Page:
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First major federal opioid case ends in settlement

The government has not held back on its promise to hold those it deems responsible for the opioid crisis accountable in court. This promise has held true in the first federal case, involving local government agencies holding opioid distributors and manufacturers financially accountable for the damage the government claims the drugs have caused within their community.

What were the details of the case?

This case involved two Ohio county government agencies filing suit against various opioid manufacturers and distributors. The counties had already negotiated settlements with Johnson & Johnson, Mallinckrodt and others earlier this year. However, drug distributors Amerisource Bergen, Cardinal Health and McKesson and drug manufacturer Teva Pharmaceuticals were not a part of the settlement. The government agencies recently announced the parties have agreed to a settlement.

Representatives of the agencies state it was important to have a sizeable settlement to better ensure these massive companies were held accountable. Government agencies will likely echo this stance in future cases.

Why is this just the beginning?

Almost 3,000 similar lawsuits are pending. These cases, as noted in a recent piece by NPR, were filed by local city, county and tribal representatives working in a similar manner to hold large drug manufacturers and distributors accountable for the impact of opioids on their communities. The lawsuits recently merged and are moving forward under the name National Prescription Opiate Litigation. These cases could move forward with litigation or, like this case, choose to negotiate settlements.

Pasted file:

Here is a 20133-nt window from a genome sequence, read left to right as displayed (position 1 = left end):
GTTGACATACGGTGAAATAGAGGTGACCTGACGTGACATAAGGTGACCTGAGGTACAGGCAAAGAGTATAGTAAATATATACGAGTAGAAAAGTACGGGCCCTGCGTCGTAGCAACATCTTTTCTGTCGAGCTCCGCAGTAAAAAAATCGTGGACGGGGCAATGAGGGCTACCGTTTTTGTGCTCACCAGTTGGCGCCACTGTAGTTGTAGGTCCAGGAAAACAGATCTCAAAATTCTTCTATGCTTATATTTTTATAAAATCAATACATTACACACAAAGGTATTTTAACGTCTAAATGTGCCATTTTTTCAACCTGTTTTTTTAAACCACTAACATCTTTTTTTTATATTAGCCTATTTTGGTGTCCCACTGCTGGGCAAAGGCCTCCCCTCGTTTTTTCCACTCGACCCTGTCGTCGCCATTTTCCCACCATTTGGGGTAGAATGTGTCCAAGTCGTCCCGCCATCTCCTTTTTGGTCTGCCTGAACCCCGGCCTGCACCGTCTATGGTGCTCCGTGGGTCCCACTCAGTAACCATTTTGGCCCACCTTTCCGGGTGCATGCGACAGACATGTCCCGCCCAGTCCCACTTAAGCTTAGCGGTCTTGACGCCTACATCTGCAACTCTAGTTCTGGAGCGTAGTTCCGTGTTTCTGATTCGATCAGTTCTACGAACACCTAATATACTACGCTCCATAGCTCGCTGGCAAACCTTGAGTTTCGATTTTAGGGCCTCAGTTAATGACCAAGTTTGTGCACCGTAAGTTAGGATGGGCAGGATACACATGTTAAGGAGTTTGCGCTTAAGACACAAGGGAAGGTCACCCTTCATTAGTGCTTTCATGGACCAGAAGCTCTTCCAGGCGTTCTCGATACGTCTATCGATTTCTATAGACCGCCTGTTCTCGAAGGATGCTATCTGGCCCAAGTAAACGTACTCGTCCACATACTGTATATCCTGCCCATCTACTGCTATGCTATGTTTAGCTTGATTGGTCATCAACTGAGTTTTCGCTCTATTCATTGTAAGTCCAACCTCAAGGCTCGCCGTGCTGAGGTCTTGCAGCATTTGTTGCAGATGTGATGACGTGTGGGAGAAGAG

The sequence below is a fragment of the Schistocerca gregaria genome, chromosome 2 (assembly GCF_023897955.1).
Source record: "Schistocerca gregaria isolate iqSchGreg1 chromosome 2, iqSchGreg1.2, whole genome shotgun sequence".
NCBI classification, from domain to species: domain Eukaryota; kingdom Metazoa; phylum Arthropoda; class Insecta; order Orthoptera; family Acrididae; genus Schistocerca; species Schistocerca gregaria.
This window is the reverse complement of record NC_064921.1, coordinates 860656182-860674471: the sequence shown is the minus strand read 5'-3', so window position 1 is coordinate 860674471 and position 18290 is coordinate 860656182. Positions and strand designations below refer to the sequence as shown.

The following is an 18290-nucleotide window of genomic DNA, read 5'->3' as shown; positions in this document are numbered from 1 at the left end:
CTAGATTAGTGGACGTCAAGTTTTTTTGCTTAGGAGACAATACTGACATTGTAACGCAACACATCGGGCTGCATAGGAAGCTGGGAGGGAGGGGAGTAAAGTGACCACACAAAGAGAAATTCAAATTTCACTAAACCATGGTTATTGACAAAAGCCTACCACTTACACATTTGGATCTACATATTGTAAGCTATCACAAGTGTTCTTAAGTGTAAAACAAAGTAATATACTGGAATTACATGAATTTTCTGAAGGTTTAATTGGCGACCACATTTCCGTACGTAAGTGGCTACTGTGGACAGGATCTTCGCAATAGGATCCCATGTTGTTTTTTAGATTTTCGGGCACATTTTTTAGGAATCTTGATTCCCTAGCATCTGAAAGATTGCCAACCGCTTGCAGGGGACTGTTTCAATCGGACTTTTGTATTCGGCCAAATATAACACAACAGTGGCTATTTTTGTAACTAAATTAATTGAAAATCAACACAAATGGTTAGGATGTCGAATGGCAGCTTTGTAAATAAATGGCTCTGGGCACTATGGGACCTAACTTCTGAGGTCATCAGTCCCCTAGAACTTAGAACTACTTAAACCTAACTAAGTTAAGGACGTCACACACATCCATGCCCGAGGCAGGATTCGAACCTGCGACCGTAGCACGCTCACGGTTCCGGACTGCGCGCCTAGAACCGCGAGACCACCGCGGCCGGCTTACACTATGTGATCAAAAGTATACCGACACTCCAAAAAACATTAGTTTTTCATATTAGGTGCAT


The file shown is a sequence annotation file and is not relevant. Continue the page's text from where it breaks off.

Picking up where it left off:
What is the benefit of a settlement?

A settlement can benefit all parties. Instead of relying on the court system to determine an appropriate resolution, settlements allow parties control over negotiations.

In this case, the terms included almost $260 million in payment from the distributors and manufacturers to the communities. Government officials state the funds will be used to help fund "social service programs and first responders on the front lines of the opioid crisis."

What does this mean for health care professionals?

The large settlement is an example of the current trend in opioid cases. The government has successfully pursued cases against physicians accused of taking illegal kickbacks from drug distributors and of illegally distributing opioids. Physicians and other medical professionals are wise to review their prescription practices and make changes as needed to avoid becoming a party to similar forms of litigation.

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